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Johnston Press CEO: ‘We bought the i newspaper to get scale and attract bigger advertising’

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Johnston Press chief executive Ashley Highfield has revealed the publisher’s hopes that its £24.4m purchase of the i newspaper will allow him to generate bigger advertising revenues across more online platforms.

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ORIGINAL SOURCE - Seb Joseph, The Drum

 

Johnston Press chief executive Ashley Highfield has revealed the publisher’s hopes that its £24.4m purchase of the i newspaper will allow him to generate bigger advertising revenues across more online platforms.

 

In an interview with City AM, the media executive downplayed concerns that purchasing a national newspaper was sensible amid ongoing declines in print, arguing that its reach would attract bigger advertising to the wider Johnston Press business. While it hit its profit forecasts for 2015, the regional media group’s advertising revenues plummeted 12 per cent and sales by seven per cent in the same period.

 

“We are in one quarter of the coun­try and we want to be in all of it, not least because this is a scale game and we wanted to go after more national advertising revenue and have a bigger train set across which to offer our digital services,” Highfield explained.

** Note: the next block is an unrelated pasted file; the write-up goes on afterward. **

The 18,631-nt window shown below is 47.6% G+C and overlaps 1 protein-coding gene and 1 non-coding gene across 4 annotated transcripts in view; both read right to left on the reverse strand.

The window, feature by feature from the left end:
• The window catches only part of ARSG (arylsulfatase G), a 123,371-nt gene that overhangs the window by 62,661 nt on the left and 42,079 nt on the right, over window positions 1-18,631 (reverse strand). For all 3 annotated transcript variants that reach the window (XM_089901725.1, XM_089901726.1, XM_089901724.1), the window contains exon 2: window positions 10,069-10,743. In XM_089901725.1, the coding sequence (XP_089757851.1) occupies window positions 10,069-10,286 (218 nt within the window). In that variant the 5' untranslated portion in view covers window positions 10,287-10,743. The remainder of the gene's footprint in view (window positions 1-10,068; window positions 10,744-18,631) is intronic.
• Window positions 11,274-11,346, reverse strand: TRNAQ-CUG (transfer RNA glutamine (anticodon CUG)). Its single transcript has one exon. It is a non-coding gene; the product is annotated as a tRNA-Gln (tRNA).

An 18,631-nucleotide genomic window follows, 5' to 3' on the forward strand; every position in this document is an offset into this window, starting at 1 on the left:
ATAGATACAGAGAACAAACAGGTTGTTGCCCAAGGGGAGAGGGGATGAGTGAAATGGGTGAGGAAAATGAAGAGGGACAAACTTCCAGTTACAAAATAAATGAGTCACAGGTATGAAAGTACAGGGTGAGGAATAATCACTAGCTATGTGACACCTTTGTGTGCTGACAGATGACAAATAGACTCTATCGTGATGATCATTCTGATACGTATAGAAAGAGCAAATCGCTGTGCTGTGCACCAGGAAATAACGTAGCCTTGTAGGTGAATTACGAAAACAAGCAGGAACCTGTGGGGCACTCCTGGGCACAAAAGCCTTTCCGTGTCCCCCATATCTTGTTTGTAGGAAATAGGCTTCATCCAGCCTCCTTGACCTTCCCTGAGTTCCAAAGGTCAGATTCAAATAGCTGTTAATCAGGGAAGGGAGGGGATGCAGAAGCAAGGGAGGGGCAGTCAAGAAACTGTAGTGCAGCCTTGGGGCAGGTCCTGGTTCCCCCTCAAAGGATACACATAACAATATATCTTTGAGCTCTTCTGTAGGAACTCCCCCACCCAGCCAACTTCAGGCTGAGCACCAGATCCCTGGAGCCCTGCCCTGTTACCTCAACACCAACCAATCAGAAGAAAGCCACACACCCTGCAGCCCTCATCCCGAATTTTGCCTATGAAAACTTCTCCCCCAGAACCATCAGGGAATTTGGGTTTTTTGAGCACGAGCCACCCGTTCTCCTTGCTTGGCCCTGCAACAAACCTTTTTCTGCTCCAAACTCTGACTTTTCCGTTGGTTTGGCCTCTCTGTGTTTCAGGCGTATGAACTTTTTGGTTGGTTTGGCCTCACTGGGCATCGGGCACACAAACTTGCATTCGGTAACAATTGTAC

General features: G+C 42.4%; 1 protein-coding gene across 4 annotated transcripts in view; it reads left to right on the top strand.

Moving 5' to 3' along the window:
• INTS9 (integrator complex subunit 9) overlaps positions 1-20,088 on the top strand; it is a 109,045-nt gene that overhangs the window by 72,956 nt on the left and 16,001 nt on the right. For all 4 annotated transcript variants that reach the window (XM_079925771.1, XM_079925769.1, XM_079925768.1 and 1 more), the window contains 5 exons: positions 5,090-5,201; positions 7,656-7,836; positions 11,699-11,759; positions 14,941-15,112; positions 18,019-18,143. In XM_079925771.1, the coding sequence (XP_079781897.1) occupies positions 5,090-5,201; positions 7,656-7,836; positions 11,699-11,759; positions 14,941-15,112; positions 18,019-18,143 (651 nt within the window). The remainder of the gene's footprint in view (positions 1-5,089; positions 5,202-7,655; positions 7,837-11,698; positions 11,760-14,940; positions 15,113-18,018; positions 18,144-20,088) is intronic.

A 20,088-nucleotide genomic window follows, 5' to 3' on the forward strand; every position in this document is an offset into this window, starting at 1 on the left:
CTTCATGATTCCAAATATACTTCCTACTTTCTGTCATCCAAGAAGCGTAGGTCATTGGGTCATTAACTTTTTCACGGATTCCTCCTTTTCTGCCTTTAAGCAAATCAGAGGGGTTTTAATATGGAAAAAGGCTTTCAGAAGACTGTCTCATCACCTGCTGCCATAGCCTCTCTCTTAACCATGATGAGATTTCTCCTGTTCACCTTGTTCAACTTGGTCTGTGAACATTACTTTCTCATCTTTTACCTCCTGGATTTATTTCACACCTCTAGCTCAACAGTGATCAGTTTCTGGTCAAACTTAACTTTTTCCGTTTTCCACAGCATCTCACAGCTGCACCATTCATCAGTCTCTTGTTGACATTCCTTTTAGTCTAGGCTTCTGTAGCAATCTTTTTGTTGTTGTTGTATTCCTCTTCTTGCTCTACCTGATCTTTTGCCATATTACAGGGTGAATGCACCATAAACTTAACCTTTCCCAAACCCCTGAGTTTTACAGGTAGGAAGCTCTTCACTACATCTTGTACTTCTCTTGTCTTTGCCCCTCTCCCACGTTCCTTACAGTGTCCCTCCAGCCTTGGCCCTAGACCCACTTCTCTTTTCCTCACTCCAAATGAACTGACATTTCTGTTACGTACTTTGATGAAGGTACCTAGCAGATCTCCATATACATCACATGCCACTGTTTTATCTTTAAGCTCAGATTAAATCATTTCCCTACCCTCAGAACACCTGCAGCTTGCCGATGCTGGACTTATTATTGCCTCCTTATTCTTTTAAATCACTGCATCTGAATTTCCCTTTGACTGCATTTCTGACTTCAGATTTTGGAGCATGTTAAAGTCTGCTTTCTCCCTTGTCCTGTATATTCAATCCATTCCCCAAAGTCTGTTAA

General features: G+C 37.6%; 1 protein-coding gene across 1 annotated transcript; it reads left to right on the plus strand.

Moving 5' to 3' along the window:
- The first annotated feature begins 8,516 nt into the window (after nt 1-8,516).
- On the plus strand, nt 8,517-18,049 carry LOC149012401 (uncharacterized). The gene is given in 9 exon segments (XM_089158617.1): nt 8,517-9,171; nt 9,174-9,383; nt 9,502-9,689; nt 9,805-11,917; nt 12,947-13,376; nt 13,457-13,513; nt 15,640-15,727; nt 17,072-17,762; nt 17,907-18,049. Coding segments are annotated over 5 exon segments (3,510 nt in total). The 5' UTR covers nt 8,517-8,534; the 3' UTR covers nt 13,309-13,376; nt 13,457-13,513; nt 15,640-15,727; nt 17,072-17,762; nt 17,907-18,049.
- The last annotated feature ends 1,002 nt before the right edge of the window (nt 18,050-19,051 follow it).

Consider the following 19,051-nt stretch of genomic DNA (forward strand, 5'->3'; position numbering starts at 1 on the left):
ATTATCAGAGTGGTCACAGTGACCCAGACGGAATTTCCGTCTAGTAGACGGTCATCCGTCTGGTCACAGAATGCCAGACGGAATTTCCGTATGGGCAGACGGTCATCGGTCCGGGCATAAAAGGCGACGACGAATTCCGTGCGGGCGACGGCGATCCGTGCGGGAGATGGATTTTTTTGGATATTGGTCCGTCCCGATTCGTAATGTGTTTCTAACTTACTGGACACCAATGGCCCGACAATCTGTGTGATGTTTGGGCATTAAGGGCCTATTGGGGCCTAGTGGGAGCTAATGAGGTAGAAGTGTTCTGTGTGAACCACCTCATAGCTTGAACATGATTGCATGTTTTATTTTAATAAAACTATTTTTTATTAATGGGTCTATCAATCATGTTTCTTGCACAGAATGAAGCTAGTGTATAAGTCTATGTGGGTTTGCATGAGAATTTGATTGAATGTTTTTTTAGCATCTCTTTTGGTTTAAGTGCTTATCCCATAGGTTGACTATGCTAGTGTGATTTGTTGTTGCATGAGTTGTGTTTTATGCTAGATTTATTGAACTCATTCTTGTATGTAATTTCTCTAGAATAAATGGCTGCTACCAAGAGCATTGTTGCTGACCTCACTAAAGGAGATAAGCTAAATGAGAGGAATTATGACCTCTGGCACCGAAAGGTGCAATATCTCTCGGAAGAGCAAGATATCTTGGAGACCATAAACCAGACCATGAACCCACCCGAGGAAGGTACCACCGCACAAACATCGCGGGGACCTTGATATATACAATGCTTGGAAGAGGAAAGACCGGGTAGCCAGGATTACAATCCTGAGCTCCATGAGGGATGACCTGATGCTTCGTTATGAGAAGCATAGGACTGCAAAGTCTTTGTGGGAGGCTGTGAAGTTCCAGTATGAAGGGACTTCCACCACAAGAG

One of those digital investments will be to expand the i’s digital presence. Highfield said a “dedicated website” is a “great opportunity for growth” alongside a more targeted distribution strategy that will focus on small-to-medium sized retailers such as post offices and newsagents as well as push it into all areas of the UK , including Northern Ireland where the paper is not currently sold.

 

The deal is somewhat of a u-turn on Johnston Press’ previous plans, which suggested it would gain scale by acquiring a number of small regional groups, which Highfield now said “would have taken a long time and have been very expensive”. Publishers are at the epicentre of content and advertising and as such are having to respond at speed to how people are consuming media in more splintered ways, a trend that’s meant the likes of Johnston Press are constantly having to reassess their strategies.

 

“I’ve always had a fundamental belief that video didn’t kill the radio star,” when asked about the i’s future prospects in a digital-first landscape. “New technology comes along, but it rarely wipes out what came before it. I think people will still want print for many years to come.”

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